A Taliban suicide car bomber targeting a NATO base at Jalalabad airport in eastern Afghanistan killed nine people yesterday, following days of deadly anti-US protests over the burning of the Koran.
Six civilians, an Afghan soldier and two local guards were killed, police said, but there were no reports of NATO casualties, according to a spokesman for the US-led International Security Assistance Force.
Taliban insurgents claimed responsibility for the blast, saying it was in revenge for the burning of Korans at a US military base, taking the toll in six days of violent protests across the country to about 40 people.
“The foreign forces have insulted our religion and this attack was revenge,” Taliban spokesman Zabihullah Mujahid said.
On Sunday, seven US soldiers were wounded in a grenade attack during an anti-US demonstration at their base in northern Kunduz Province, police said.
On Saturday, two US advisers were shot dead in the Afghan Ministry of the Interior in Kabul just days after two US troops died when an Afghan soldier turned his weapon on them as thousands of demonstrators approached their base in the east.
The US embassy has been in lockdown since the violence erupted and has warned of a “heightened potential threat to American citizens in Afghanistan.”
US Secretary of State Hillary Rodham Clinton said on Sunday that the deadly protests in Afghanistan over the burning of Korans by US soldiers “must stop.”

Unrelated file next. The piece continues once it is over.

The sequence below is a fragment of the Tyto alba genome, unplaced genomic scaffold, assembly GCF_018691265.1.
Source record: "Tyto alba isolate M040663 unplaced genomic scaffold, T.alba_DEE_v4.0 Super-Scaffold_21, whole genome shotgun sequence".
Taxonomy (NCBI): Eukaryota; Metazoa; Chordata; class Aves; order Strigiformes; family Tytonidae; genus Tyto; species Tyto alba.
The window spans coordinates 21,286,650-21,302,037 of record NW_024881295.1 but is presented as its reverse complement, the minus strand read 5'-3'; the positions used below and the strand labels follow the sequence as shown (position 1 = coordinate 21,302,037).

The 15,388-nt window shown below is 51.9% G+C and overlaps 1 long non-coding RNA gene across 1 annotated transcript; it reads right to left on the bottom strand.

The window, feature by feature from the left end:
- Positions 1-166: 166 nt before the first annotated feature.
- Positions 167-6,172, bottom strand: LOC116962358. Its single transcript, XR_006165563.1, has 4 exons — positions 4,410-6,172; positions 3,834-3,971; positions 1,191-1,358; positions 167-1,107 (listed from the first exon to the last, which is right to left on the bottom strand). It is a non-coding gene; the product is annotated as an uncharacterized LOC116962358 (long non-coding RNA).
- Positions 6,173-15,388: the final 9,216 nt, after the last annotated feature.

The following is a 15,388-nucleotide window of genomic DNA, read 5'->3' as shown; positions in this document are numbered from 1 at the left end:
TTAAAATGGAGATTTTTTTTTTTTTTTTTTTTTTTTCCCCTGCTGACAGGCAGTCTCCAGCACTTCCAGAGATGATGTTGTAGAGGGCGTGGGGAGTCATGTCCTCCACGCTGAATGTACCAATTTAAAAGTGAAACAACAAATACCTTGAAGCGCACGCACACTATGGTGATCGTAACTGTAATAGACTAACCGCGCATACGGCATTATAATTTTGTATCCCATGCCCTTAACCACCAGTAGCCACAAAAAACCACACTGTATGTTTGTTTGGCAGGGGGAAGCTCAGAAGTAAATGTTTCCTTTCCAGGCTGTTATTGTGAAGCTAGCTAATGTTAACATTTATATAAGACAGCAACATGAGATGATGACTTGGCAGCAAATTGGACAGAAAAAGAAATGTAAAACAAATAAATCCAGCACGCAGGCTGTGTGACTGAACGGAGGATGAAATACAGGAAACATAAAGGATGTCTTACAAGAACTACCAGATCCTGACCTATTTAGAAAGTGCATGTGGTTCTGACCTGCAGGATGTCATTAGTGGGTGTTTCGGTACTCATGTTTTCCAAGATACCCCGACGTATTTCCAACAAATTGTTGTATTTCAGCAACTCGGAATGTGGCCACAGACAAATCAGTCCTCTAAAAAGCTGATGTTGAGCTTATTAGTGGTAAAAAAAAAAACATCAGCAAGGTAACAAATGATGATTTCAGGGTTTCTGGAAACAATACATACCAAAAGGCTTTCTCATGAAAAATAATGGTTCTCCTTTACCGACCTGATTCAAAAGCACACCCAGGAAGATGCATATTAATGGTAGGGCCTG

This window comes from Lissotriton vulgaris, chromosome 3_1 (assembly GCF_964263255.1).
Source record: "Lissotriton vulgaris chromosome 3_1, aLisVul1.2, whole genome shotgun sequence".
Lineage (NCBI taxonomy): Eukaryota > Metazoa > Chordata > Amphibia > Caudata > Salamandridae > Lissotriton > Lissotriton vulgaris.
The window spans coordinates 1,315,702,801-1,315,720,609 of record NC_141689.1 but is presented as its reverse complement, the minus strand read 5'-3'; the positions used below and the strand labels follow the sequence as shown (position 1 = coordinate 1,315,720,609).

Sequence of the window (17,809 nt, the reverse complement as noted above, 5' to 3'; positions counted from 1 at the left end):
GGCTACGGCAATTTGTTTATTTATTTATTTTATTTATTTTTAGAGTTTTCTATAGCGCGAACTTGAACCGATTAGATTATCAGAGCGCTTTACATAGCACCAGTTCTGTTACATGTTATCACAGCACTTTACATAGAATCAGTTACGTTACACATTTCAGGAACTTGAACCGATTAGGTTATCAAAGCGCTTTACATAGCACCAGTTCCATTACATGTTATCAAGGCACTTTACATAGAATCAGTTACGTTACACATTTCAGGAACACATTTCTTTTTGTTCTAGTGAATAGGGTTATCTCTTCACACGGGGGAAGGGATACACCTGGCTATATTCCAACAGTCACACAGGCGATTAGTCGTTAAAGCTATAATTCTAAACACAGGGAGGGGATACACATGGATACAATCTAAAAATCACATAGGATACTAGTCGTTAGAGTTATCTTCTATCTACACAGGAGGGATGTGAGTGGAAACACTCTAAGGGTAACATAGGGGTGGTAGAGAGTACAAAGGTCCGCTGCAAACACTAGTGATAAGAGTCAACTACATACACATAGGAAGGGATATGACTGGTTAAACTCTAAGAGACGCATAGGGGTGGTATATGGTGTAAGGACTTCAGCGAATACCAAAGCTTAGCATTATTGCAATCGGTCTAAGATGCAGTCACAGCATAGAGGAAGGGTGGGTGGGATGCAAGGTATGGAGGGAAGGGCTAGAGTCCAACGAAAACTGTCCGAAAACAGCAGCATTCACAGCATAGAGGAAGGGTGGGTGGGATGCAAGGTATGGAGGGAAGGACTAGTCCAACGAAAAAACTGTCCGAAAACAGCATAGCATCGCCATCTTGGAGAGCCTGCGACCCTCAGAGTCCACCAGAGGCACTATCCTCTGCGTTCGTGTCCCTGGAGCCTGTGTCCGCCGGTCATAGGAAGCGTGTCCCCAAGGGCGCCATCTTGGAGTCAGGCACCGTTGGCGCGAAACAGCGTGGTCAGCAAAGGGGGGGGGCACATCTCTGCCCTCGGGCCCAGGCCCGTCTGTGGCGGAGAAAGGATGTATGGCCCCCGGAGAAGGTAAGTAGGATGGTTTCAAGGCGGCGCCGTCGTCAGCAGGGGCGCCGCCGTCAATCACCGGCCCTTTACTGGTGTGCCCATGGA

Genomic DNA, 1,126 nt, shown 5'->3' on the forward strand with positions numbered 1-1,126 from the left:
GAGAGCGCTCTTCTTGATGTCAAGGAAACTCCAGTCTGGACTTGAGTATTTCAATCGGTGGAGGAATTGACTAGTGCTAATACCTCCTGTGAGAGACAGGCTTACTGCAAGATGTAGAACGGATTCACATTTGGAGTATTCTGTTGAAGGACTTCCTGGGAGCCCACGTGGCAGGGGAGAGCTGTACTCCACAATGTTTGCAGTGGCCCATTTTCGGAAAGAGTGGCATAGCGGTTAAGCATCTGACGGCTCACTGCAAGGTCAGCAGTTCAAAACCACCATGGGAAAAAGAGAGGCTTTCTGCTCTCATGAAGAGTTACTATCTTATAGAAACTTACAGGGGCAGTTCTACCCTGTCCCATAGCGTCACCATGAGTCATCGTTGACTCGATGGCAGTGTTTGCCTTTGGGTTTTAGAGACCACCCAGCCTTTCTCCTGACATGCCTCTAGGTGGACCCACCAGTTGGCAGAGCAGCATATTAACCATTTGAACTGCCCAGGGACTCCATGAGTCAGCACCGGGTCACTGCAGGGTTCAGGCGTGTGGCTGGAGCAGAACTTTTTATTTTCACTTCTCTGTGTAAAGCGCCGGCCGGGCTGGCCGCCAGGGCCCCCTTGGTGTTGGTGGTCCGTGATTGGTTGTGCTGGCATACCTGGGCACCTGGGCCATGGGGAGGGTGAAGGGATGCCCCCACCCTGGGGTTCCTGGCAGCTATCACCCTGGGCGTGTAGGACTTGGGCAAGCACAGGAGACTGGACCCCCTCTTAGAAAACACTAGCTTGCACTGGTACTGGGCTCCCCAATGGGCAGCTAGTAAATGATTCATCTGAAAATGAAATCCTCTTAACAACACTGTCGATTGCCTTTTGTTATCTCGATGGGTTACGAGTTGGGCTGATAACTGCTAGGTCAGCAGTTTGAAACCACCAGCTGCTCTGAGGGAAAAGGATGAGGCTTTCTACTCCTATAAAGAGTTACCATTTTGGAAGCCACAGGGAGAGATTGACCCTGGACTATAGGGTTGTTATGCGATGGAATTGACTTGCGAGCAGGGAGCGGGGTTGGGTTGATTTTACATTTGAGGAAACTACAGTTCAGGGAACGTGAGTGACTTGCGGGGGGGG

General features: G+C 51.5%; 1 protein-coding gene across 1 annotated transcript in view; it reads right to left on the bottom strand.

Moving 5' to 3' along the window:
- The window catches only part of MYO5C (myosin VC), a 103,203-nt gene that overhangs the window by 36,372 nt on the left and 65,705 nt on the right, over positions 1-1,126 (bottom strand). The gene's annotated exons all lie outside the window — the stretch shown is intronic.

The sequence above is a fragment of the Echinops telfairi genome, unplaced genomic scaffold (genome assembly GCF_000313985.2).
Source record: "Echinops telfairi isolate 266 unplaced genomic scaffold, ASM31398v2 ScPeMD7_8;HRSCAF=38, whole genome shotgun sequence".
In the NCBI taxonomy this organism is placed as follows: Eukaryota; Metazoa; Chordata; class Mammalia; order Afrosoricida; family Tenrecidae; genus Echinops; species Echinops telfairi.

“We deeply regret the incident that has led to this protest, but we also believe that violence must stop and the hard work for building a more peaceful and secure Afghanistan must continue,” she told a news conference.
Afghan President Hamid Karzai went on television on the same day to appeal for calm.
He condemned “with the strongest words” the treatment of Islam’s holy book and said the perpetrators should be punished, but told his countrymen: “Now that we have shown our feelings it is time to be calm and peaceful.”
Karzai said he respected the emotions of Afghans upset by the Koran burning in an incinerator pit at Bagram airbase, north of Kabul, but urged them not to let “the enemies of Afghanistan misuse their feelings.”
Taliban insurgents have called on Afghans to kill foreign troops in revenge for the incident and claimed to have been behind the killing of the two US advisers in the interior ministry.
The shooting prompted NATO and several European countries to pull their advisers out of Afghan government ministries, while fallout from the Koran burnings widened as Afghan ministers cancelled a visit to Washington.
The Pentagon said on Sunday that Afghanistan’s defense and interior ministers had canceled a visit to Washington this week to concentrate on addressing security concerns at home.
An Afghan government official said the US advisers killed in the interior ministry had been mocking anti-US protests over the burning of the Koran in the presence of an Afghan colleague before being shot.
Government sources said police were hunting for an Afghan intelligence official suspected of killing the two advisers.
US President Barack Obama has apologized for the burning of the Korans, which officials said were inadvertently sent to the incinerator.
Meanwhile, Republican presidential hopeful and former US senator Rick Santorum criticized Obama’s apology for the burning of Korans in Afghanistan, adding that Afghanistan should apologize to the US for the deaths of four US soldiers during six days of violence sparked by the incident.